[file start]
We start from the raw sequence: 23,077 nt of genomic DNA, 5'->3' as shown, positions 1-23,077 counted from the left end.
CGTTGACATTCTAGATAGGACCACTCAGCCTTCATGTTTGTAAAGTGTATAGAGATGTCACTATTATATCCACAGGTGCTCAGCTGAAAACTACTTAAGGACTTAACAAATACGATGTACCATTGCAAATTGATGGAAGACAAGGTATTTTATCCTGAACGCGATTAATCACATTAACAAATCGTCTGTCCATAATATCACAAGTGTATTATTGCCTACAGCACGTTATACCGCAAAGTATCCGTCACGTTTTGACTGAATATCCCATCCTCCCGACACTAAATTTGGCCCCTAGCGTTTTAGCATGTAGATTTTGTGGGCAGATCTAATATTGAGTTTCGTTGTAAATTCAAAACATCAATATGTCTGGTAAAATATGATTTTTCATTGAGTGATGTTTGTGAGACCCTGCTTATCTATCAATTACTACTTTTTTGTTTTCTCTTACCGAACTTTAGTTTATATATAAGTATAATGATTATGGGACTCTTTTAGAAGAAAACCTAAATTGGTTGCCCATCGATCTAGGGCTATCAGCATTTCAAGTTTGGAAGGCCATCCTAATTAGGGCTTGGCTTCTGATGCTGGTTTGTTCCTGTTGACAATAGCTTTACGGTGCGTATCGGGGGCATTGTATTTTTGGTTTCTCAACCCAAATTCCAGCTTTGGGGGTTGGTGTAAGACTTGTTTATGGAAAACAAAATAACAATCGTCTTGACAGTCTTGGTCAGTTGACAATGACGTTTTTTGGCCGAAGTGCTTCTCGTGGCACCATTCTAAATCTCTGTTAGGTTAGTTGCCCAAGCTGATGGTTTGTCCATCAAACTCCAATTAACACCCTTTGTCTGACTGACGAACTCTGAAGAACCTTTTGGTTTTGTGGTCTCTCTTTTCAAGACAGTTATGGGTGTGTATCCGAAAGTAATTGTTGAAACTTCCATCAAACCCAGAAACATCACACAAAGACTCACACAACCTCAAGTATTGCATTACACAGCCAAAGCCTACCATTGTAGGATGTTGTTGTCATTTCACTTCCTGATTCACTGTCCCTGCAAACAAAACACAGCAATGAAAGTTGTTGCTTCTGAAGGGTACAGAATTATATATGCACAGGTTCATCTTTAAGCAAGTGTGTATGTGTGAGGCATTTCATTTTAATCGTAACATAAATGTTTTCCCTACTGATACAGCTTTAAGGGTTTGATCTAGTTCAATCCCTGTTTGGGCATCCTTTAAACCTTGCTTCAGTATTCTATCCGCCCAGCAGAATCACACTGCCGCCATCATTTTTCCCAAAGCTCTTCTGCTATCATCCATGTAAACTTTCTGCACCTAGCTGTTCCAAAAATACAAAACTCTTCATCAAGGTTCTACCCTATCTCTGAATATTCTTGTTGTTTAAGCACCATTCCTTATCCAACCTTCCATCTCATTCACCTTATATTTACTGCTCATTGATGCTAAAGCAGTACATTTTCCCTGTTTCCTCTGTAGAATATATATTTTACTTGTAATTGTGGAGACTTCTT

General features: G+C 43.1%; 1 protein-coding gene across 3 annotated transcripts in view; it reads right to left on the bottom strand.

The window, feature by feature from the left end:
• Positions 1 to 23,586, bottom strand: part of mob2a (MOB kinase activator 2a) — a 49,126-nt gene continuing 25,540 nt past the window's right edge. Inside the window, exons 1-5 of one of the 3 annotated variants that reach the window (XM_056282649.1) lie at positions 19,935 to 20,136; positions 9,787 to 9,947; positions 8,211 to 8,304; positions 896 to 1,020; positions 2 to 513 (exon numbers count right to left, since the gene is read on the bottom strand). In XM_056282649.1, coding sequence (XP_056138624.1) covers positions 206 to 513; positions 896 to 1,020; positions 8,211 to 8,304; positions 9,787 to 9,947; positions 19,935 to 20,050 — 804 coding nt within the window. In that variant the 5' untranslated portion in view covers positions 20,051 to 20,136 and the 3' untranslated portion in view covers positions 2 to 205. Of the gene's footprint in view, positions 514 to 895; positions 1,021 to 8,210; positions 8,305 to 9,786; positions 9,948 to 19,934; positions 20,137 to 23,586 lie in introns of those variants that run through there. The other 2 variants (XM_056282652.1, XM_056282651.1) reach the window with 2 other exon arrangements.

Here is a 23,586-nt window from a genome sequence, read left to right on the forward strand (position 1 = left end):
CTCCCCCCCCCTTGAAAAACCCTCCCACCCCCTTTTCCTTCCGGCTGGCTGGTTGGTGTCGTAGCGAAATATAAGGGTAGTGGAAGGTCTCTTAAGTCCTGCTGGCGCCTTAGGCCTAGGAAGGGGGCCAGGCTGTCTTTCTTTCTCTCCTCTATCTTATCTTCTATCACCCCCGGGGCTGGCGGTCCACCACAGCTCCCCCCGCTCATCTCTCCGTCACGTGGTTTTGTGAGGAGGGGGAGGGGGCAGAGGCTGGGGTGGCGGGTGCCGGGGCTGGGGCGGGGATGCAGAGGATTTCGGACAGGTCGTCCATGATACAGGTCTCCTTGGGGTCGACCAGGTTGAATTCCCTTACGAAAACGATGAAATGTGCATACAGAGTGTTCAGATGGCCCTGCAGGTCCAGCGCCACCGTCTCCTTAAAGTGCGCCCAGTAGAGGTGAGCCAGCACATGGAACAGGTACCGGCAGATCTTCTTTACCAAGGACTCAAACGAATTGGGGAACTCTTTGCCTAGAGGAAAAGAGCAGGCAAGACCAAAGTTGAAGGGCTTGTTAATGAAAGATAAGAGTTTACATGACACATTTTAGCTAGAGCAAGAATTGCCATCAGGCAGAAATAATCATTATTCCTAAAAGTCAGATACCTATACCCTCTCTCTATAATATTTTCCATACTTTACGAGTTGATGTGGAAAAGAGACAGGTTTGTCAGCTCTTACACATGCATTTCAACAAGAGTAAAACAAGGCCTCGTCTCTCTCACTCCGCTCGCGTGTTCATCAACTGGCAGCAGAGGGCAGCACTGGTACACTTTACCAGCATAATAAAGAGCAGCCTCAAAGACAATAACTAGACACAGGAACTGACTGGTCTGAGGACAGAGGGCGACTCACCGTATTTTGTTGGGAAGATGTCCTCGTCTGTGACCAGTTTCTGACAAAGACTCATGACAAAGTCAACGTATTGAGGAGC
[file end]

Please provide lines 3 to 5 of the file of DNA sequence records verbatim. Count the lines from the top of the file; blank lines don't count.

General features: G+C 43.1%; 1 protein-coding gene across 3 annotated transcripts in view; it reads right to left on the bottom strand.

The window, feature by feature from the left end:
• Positions 1 to 23,586, bottom strand: part of mob2a (MOB kinase activator 2a) — a 49,126-nt gene continuing 25,540 nt past the window's right edge. Inside the window, exons 1-5 of one of the 3 annotated variants that reach the window (XM_056282649.1) lie at positions 19,935 to 20,136; positions 9,787 to 9,947; positions 8,211 to 8,304; positions 896 to 1,020; positions 2 to 513 (exon numbers count right to left, since the gene is read on the bottom strand). In XM_056282649.1, coding sequence (XP_056138624.1) covers positions 206 to 513; positions 896 to 1,020; positions 8,211 to 8,304; positions 9,787 to 9,947; positions 19,935 to 20,050 — 804 coding nt within the window. In that variant the 5' untranslated portion in view covers positions 20,051 to 20,136 and the 3' untranslated portion in view covers positions 2 to 205. Of the gene's footprint in view, positions 514 to 895; positions 1,021 to 8,210; positions 8,305 to 9,786; positions 9,948 to 19,934; positions 20,137 to 23,586 lie in introns of those variants that run through there. The other 2 variants (XM_056282652.1, XM_056282651.1) reach the window with 2 other exon arrangements.